January 15, 2000

 
​EXECUTIVE BOARD COVERAGE

 AVMA joins Healthy People 2010

Posted Jan. 1, 2000

This month, at a major conference in Washington, DC, when the Department of Health and Human Services announces its goals for improving the nation's health over the next decade, the AVMA will join with numerous health professionals, government agencies, and academic and research institutions in attempting to make those goals reality.

Healthy People is the "prevention agenda" for the American public. Started in 1979 by the Surgeon General and updated every 10 years, the initiative focuses public and private sector attention on the most serious, preventable threats to human health.

Healthy People is based on scientific knowledge and uses a diverse spectrum of participating groups working together to meet the health objectives.

More than two years in the making, the goals for Healthy People 2010 will be launched during the Partnerships for Health in the New Millennium Conference, to be held Jan 24-28. The program will focus on four themes: Partnering for Health Improvements, Eliminating Health Disparities, Increasing Quality and Years of Healthy Life, and Harnessing Technology for Health.

The Centers for Disease Control and Prevention and the USDA-FSIS are among the federal agencies working with state and local health departments and others on the health goals.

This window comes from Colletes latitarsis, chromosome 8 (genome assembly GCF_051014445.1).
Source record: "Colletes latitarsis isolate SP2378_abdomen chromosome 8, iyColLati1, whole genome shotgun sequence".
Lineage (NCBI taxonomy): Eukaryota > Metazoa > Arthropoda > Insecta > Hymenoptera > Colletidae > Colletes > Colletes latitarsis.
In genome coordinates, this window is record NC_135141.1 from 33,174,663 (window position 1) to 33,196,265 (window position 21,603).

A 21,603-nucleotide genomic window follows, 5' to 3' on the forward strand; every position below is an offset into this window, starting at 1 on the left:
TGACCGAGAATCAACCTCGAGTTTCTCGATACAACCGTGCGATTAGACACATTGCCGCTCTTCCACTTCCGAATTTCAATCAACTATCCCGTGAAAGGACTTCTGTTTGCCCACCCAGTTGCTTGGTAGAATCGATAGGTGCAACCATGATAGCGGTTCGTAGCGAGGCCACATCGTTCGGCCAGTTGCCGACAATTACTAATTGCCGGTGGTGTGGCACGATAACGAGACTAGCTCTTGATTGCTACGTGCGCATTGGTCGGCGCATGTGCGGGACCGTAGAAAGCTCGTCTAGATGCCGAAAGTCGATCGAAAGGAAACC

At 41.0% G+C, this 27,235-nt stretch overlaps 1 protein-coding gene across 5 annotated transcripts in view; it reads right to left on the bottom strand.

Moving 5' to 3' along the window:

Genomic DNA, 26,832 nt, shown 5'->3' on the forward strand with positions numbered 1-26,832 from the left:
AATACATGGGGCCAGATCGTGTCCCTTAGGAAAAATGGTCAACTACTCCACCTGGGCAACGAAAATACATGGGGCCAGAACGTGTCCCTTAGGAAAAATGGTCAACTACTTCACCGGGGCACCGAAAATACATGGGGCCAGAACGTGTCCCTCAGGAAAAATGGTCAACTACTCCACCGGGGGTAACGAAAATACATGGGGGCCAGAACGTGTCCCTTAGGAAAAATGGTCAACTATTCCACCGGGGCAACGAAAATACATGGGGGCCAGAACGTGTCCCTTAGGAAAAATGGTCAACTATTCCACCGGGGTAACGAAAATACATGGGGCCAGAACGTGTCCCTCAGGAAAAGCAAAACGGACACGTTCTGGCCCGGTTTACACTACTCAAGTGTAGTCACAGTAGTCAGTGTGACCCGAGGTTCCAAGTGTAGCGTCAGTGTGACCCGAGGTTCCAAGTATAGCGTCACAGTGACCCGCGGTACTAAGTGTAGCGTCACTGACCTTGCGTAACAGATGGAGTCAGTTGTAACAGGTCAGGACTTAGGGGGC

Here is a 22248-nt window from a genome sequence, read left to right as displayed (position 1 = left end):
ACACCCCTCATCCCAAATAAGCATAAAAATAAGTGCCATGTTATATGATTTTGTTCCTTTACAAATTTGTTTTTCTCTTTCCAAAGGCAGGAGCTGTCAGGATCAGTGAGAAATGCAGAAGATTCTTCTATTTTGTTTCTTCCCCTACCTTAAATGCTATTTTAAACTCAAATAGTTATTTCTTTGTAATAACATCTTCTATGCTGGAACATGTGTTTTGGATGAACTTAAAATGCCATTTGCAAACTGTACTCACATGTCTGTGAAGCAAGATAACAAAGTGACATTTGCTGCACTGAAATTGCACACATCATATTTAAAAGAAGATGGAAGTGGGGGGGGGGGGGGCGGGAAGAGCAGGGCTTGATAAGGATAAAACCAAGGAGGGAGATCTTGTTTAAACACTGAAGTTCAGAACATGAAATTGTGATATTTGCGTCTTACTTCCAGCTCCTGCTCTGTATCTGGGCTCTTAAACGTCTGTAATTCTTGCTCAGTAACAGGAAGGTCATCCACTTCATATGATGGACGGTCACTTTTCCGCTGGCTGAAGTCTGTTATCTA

To be featured at the conference are two posters from the AVMA concerning the veterinarian's role as a partner for health and dog bite prevention. The AVMA's participation will be further heightened by the attendance of a member of the Committee on Wellness.

At its Nov 20-21 meeting, the Executive Board approved a recommendation from the committee that one of its members attend the conference. Dr. Charles Hendrix, who has overseen the committee's activities in regard to Healthy People 2010, was named as the representative.

The board overwhelmingly agreed about the importance of Healthy People to public health, and the AVMA's participation. Board chairman, Dr. Leonard M. Tinney called the conference a "singular opportunity" for the Association to speak with other health organizations.

The conference is expected to draw more than 1,200 participants with backgrounds in public health, health care, technology companies, health care consumers, and faith and advocacy organizations. Health secretary Donna Shalala and Surgeon General David Satcher, MD, will also attend.

Nearly all states have their own Healthy People plans, tailored to their own needs, but based partly on the national objectives. Healthy People 2010 is the United States' contribution to the World Health Organization's "Health for All" strategy.